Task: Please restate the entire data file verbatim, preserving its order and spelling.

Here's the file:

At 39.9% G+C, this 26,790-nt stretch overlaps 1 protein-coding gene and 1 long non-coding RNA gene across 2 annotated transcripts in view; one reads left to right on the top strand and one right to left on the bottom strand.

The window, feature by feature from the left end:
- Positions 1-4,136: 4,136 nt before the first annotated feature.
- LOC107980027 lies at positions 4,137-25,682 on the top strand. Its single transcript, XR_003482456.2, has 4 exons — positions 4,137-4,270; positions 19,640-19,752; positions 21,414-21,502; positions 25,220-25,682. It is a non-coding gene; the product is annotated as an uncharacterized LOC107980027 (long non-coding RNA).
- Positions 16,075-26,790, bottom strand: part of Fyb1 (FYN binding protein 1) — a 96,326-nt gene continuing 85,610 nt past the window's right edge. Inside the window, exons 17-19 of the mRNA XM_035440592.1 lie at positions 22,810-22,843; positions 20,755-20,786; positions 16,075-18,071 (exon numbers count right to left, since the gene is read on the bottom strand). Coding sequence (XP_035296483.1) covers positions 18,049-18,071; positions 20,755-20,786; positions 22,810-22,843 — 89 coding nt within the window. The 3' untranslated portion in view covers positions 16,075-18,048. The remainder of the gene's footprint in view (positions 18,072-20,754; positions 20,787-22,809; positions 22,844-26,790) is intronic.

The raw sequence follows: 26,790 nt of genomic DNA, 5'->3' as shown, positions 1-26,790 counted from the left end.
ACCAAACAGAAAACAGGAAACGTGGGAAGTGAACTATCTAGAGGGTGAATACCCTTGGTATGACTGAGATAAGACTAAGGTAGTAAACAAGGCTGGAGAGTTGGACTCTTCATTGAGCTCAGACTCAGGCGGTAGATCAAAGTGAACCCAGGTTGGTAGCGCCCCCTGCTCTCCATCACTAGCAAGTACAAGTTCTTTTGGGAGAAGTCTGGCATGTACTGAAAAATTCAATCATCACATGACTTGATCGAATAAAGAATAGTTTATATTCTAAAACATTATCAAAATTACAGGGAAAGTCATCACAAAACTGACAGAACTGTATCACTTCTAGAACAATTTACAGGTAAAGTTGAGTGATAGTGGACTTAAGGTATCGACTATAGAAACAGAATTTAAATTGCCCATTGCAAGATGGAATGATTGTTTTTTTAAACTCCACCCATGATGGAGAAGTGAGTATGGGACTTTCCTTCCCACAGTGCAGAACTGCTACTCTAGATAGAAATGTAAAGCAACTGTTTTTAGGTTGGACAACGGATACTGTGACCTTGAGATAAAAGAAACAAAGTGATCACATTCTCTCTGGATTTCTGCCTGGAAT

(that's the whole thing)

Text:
At 39.9% G+C, this 26,790-nt stretch overlaps 1 protein-coding gene and 1 long non-coding RNA gene across 2 annotated transcripts in view; one reads left to right on the top strand and one right to left on the bottom strand.

The window, feature by feature from the left end:
- Positions 1-4,136: 4,136 nt before the first annotated feature.
- LOC107980027 lies at positions 4,137-25,682 on the top strand. Its single transcript, XR_003482456.2, has 4 exons — positions 4,137-4,270; positions 19,640-19,752; positions 21,414-21,502; positions 25,220-25,682. It is a non-coding gene; the product is annotated as an uncharacterized LOC107980027 (long non-coding RNA).
- Positions 16,075-26,790, bottom strand: part of Fyb1 (FYN binding protein 1) — a 96,326-nt gene continuing 85,610 nt past the window's right edge. Inside the window, exons 17-19 of the mRNA XM_035440592.1 lie at positions 22,810-22,843; positions 20,755-20,786; positions 16,075-18,071 (exon numbers count right to left, since the gene is read on the bottom strand). Coding sequence (XP_035296483.1) covers positions 18,049-18,071; positions 20,755-20,786; positions 22,810-22,843 — 89 coding nt within the window. The 3' untranslated portion in view covers positions 16,075-18,048. The remainder of the gene's footprint in view (positions 18,072-20,754; positions 20,787-22,809; positions 22,844-26,790) is intronic.

The raw sequence follows: 26,790 nt of genomic DNA, 5'->3' as shown, positions 1-26,790 counted from the left end.
ACCAAACAGAAAACAGGAAACGTGGGAAGTGAACTATCTAGAGGGTGAATACCCTTGGTATGACTGAGATAAGACTAAGGTAGTAAACAAGGCTGGAGAGTTGGACTCTTCATTGAGCTCAGACTCAGGCGGTAGATCAAAGTGAACCCAGGTTGGTAGCGCCCCCTGCTCTCCATCACTAGCAAGTACAAGTTCTTTTGGGAGAAGTCTGGCATGTACTGAAAAATTCAATCATCACATGACTTGATCGAATAAAGAATAGTTTATATTCTAAAACATTATCAAAATTACAGGGAAAGTCATCACAAAACTGACAGAACTGTATCACTTCTAGAACAATTTACAGGTAAAGTTGAGTGATAGTGGACTTAAGGTATCGACTATAGAAACAGAATTTAAATTGCCCATTGCAAGATGGAATGATTGTTTTTTTAAACTCCACCCATGATGGAGAAGTGAGTATGGGACTTTCCTTCCCACAGTGCAGAACTGCTACTCTAGATAGAAATGTAAAGCAACTGTTTTTAGGTTGGACAACGGATACTGTGACCTTGAGATAAAAGAAACAAAGTGATCACATTCTCTCTGGATTTCTGCCTGGAAT